I think that it is not of much use to speculate about what a skater might have done if he or she had lived at a different time and had competed under different rules. It seems sort of moot to try to guess whether Katarina Witt would have had a triple Axel if she had lived thirty years later. Plushenko is the only one who actually did dominate under both systems, from the 2002-03 season to 2005-06.
Chan is an interesting case. He is the master of the CoP. He knows under what rock each tenth of a point is hiding, and he knows how to gather enough of them that it doesn’t really matter about the mistakes. His Elegy exhibition program shows that he is capable of skating beautifully, and his Elegy short program shows that he can switch gears and grab up the CoP points instead.
The reason that I list Yuna Kim alone as a two-fer among active skaters is this. Her CoP programs are 6.0 programs. IMHO her performance of Les Miz at 2013 worlds, just as it was, would have beat any ladies’ LP ever, CoP or 6.0, including herself at 2010 Olympics. Looking at the protocols, she won almost entirely on GOE. Her total GOEs were an insurmountable 16.51, compared to 4.59 for Kostner and 3.66 for Asada.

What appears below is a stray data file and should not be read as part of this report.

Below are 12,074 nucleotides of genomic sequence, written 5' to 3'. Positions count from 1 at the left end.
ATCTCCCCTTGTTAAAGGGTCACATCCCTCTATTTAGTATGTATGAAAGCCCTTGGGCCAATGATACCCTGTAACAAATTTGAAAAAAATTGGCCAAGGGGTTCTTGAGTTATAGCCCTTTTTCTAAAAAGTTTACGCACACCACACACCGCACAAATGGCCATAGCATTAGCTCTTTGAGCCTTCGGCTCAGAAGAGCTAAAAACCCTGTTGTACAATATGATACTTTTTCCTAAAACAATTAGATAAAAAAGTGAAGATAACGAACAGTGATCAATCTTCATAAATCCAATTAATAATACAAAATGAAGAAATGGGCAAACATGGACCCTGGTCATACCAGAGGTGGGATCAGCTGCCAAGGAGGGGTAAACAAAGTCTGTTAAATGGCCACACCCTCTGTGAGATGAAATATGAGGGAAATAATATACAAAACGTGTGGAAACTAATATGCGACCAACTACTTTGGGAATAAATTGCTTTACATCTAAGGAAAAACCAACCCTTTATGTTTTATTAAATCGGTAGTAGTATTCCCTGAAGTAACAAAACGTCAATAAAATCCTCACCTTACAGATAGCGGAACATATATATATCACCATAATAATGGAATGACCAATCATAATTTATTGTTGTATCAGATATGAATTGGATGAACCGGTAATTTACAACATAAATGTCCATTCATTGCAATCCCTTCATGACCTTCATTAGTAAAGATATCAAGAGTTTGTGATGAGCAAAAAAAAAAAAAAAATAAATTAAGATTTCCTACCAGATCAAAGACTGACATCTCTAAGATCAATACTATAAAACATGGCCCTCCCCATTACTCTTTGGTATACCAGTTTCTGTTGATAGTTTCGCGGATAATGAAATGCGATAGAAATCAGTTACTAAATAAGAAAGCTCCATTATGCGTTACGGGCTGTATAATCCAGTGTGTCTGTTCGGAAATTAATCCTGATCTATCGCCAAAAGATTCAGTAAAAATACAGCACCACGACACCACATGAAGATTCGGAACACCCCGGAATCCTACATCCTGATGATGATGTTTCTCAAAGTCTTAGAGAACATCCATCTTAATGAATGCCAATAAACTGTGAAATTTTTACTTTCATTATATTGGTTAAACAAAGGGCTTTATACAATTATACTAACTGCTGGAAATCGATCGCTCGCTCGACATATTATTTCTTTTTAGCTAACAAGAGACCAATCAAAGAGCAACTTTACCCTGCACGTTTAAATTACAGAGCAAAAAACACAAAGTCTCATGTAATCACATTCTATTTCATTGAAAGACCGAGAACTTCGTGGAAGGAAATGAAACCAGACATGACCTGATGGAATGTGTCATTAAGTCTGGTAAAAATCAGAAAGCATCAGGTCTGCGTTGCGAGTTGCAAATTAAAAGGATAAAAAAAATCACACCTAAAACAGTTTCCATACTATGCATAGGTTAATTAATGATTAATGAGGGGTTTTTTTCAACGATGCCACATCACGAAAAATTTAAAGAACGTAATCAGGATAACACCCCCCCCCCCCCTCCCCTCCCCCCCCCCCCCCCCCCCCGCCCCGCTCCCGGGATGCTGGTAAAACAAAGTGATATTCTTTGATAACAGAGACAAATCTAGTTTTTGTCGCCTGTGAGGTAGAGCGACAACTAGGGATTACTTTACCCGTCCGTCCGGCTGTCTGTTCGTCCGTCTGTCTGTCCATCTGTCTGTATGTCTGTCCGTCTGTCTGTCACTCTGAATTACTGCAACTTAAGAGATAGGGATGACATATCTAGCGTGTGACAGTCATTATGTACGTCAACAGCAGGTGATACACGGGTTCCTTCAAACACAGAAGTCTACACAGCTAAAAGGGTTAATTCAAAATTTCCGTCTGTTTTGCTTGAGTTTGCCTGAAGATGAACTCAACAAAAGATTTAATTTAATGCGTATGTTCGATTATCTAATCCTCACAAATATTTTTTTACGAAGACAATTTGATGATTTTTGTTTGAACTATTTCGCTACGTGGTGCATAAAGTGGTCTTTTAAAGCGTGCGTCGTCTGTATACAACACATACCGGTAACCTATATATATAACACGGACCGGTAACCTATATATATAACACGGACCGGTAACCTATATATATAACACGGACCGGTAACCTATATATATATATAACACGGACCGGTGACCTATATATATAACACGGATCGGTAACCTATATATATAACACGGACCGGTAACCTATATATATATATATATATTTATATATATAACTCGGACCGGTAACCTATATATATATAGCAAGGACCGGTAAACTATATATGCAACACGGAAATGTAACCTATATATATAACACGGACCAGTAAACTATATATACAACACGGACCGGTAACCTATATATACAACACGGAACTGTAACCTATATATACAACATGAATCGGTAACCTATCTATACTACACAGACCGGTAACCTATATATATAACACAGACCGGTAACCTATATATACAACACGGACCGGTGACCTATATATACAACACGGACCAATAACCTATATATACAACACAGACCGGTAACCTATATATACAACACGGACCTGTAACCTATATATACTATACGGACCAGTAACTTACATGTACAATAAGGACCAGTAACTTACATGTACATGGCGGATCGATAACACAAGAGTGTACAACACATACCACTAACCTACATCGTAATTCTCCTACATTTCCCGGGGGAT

This is just what 6.0 rewarded, too. Acceptable difficulty and every element done with awe-inspiring perfection. Couple that with satisfactory spins and moves in the field, along with good flow and grace throughout, and Bob’s your uncle. The only 6.0 weakness would be that she didn’t do a triple loop (6.0 was happiest when the skater did the full repertoire of jumps; CoP let’s you omit an element or two and make up the points elsewhere.)
A great 6.0 skater (like Kim) casts a spell of effortlessness, confidence, and mastery, of being totally in command of every detail of the performance. In contrast, CoP point-mongers are often helter-skelter, blowing one element but charging ahead like a bull in a China shop to the next undeterred.